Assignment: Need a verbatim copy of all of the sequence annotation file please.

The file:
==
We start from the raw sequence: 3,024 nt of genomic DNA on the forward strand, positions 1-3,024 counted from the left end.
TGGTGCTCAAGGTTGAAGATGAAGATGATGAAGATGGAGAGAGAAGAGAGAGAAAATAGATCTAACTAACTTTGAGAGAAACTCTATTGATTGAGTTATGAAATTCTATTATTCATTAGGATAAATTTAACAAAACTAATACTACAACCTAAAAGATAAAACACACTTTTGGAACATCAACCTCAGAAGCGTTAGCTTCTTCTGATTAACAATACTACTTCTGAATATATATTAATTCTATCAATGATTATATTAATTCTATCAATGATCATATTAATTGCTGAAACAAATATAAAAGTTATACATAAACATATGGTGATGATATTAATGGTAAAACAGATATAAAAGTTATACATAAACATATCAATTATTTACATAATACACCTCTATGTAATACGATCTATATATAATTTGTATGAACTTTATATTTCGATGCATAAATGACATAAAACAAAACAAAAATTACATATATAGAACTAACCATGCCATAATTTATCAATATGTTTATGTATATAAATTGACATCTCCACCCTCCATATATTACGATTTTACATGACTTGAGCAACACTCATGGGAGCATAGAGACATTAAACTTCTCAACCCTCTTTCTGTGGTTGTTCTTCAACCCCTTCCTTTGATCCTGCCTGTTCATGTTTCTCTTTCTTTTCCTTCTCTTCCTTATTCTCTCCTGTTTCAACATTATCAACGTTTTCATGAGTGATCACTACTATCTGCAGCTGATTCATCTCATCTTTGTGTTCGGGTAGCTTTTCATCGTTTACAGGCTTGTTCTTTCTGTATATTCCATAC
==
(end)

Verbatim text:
We start from the raw sequence: 3,024 nt of genomic DNA on the forward strand, positions 1-3,024 counted from the left end.
TGGTGCTCAAGGTTGAAGATGAAGATGATGAAGATGGAGAGAGAAGAGAGAGAAAATAGATCTAACTAACTTTGAGAGAAACTCTATTGATTGAGTTATGAAATTCTATTATTCATTAGGATAAATTTAACAAAACTAATACTACAACCTAAAAGATAAAACACACTTTTGGAACATCAACCTCAGAAGCGTTAGCTTCTTCTGATTAACAATACTACTTCTGAATATATATTAATTCTATCAATGATTATATTAATTCTATCAATGATCATATTAATTGCTGAAACAAATATAAAAGTTATACATAAACATATGGTGATGATATTAATGGTAAAACAGATATAAAAGTTATACATAAACATATCAATTATTTACATAATACACCTCTATGTAATACGATCTATATATAATTTGTATGAACTTTATATTTCGATGCATAAATGACATAAAACAAAACAAAAATTACATATATAGAACTAACCATGCCATAATTTATCAATATGTTTATGTATATAAATTGACATCTCCACCCTCCATATATTACGATTTTACATGACTTGAGCAACACTCATGGGAGCATAGAGACATTAAACTTCTCAACCCTCTTTCTGTGGTTGTTCTTCAACCCCTTCCTTTGATCCTGCCTGTTCATGTTTCTCTTTCTTTTCCTTCTCTTCCTTATTCTCTCCTGTTTCAACATTATCAACGTTTTCATGAGTGATCACTACTATCTGCAGCTGATTCATCTCATCTTTGTGTTCGGGTAGCTTTTCATCGTTTACAGGCTTGTTCTTTCTGTATATTCCATAC